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Tetris - The Atari Times

Tetris


The game that will "live" forever...
by Darryl Brundage

December 6, 2004
That's right, Tetris has been done to death ever since it's inception, and rightfully so: the game belongs on every Top 100 Video Games of All Time list, if not top TEN lists. Atari originally released this coin-op in 1988, and versions of it are still being done today, even on the long-dead Vectrex console (the game Vectris, from the All Good Things cartridge, which you can see at www.classicgamecreations.com) to those little 256 games-in-1 handhelds (which my mom has one, and the Tetris game on it isn't bad, although a bit easy) to console releases of all sorts (like the kind of "3D Tetris" of Blockout for the Sega Genesis, not to mention the Tetris rip-off of Columns on the same system [which bites, by the way]) to online games you can play for free (located at...hell, there's so many out there, go find 'em yourself!).

One of the things that make this game an outstanding classic of all time are the basic elements that can create a smash: simple to play, hard to master, and addicting gameplay also helps, all of which Tetris has.

Imagine, if you will, a game of blocks: everything's in regards to blocks here. This is like those alphabet blocks your parents probably had you play with as a kid, although you use these blocks to balance out lines, rather than spell words. Everything about this game is so blockular (oh yay, I invented a new word) that all of the pieces that make up ANYTHING in this game have four blocks each ('count em! I did! Yes, I lead a very exciting life!). And being called a "blockhead" would probably be a complement meaning that you're good at this game, I suppose.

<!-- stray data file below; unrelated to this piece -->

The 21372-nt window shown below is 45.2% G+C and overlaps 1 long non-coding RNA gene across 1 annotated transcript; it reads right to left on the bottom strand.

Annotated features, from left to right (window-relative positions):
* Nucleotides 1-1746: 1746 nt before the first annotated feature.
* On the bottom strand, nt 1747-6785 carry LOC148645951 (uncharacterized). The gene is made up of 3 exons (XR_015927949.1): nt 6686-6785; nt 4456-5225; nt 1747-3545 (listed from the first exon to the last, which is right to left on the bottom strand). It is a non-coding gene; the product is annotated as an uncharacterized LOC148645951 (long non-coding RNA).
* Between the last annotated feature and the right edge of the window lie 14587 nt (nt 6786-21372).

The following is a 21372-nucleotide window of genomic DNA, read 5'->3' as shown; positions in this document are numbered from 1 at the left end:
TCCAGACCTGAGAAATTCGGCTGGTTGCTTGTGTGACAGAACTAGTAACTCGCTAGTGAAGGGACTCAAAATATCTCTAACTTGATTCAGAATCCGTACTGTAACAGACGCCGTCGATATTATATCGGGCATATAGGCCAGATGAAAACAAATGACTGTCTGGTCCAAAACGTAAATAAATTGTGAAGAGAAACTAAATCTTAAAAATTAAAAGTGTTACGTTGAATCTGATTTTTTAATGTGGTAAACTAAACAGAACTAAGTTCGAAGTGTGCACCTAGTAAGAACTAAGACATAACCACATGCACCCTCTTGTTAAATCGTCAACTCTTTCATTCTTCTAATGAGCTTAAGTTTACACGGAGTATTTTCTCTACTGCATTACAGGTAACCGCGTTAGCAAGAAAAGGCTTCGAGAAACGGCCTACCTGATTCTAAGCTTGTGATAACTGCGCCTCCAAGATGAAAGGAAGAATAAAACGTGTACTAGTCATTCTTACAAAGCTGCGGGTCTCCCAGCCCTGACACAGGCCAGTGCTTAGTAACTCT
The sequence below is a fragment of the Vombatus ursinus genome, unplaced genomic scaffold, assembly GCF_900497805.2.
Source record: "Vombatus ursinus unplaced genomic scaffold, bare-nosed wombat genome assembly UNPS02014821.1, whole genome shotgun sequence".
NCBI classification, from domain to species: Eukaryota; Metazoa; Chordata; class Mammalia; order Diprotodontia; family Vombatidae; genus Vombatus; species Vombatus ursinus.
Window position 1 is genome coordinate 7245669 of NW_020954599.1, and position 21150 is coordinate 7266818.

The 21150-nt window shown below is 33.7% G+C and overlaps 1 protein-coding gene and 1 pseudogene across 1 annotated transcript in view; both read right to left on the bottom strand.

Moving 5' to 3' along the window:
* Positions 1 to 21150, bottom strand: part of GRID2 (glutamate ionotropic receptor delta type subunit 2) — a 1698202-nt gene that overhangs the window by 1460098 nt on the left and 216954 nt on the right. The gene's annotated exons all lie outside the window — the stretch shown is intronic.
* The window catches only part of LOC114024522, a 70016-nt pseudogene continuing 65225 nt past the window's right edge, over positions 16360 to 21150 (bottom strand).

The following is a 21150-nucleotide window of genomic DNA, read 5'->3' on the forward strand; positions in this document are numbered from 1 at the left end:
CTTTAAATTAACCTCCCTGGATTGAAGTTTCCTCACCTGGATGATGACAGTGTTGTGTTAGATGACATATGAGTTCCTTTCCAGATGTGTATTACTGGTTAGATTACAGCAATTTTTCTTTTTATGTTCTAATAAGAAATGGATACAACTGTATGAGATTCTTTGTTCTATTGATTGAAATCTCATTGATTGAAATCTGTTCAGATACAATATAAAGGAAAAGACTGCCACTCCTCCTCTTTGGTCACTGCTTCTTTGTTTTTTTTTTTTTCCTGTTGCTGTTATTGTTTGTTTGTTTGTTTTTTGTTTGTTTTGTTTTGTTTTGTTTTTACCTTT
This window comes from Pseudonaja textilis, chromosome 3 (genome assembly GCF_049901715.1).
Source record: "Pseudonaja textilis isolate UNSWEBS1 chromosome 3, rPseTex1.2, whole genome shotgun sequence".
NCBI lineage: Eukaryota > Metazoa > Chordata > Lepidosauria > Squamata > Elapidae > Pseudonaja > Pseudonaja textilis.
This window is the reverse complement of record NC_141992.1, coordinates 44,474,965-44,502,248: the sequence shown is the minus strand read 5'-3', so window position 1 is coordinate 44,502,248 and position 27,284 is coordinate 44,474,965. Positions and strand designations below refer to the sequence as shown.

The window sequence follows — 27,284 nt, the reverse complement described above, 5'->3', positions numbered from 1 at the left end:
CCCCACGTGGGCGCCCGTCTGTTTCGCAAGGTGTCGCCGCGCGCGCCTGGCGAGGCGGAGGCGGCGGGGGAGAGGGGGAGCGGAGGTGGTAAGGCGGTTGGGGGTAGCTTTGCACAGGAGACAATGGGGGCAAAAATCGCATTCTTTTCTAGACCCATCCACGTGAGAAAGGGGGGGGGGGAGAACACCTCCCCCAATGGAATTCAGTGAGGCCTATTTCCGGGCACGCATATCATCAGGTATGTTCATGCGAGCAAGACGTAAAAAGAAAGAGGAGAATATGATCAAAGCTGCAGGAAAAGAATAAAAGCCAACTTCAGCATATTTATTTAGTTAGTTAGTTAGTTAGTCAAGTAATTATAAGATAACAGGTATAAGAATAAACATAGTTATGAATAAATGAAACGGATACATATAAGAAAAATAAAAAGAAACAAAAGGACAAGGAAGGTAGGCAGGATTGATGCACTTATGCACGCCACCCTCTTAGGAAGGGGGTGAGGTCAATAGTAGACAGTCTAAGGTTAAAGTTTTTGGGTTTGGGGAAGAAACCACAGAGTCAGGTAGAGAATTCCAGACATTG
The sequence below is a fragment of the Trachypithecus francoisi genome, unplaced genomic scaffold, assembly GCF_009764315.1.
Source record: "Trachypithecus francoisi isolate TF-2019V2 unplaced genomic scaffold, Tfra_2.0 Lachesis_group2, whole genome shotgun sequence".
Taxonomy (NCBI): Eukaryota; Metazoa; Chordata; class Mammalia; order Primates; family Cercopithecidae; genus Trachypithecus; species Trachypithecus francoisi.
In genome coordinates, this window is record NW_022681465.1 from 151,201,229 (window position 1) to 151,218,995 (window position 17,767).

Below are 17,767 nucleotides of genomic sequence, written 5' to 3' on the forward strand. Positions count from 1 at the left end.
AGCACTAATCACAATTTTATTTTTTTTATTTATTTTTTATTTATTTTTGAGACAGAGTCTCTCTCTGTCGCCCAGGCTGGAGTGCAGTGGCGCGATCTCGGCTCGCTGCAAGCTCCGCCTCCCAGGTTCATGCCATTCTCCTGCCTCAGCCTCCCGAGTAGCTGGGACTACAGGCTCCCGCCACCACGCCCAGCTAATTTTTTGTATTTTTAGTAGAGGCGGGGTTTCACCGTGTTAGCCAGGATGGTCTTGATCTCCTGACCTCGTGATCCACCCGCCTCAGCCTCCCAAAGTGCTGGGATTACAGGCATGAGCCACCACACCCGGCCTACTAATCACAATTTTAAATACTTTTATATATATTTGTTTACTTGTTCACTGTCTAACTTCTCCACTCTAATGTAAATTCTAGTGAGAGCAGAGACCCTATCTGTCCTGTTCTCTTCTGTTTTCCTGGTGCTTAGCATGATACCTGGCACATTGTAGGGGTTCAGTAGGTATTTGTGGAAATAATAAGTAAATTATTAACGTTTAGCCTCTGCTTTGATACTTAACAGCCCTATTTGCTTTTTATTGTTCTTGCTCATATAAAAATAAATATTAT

Now, imagine blocks falling from the sky (and no, not in the case of the doomed satellite Skylab or anything, I mean as far as the world of video games go). Blocky shapes will drop down from the top of the screen (nope, no fancy polygon-shaped images here), and you must position them correctly so they all line up horizontally, which will erase a line, and if you erase the required amount of lines per level, you will advance to the next level then, plus you'll get a bonus for completing a low puzzle (i. e. for not having a lot of pieces left over when you clear a screen). So think of this as "building for points", especially since there's designs of Russian buildings all over the place in this game, on the title screen, the marquee and all (but no pesky building inspectors to bring you down, though, although they were definitely needed in some other games: how come sub-standard wiring to spark all over the place in Crazy Climber was allowed on those buildings? And lets not even GET into the pest control problem[s], with the birds and King Kong and all).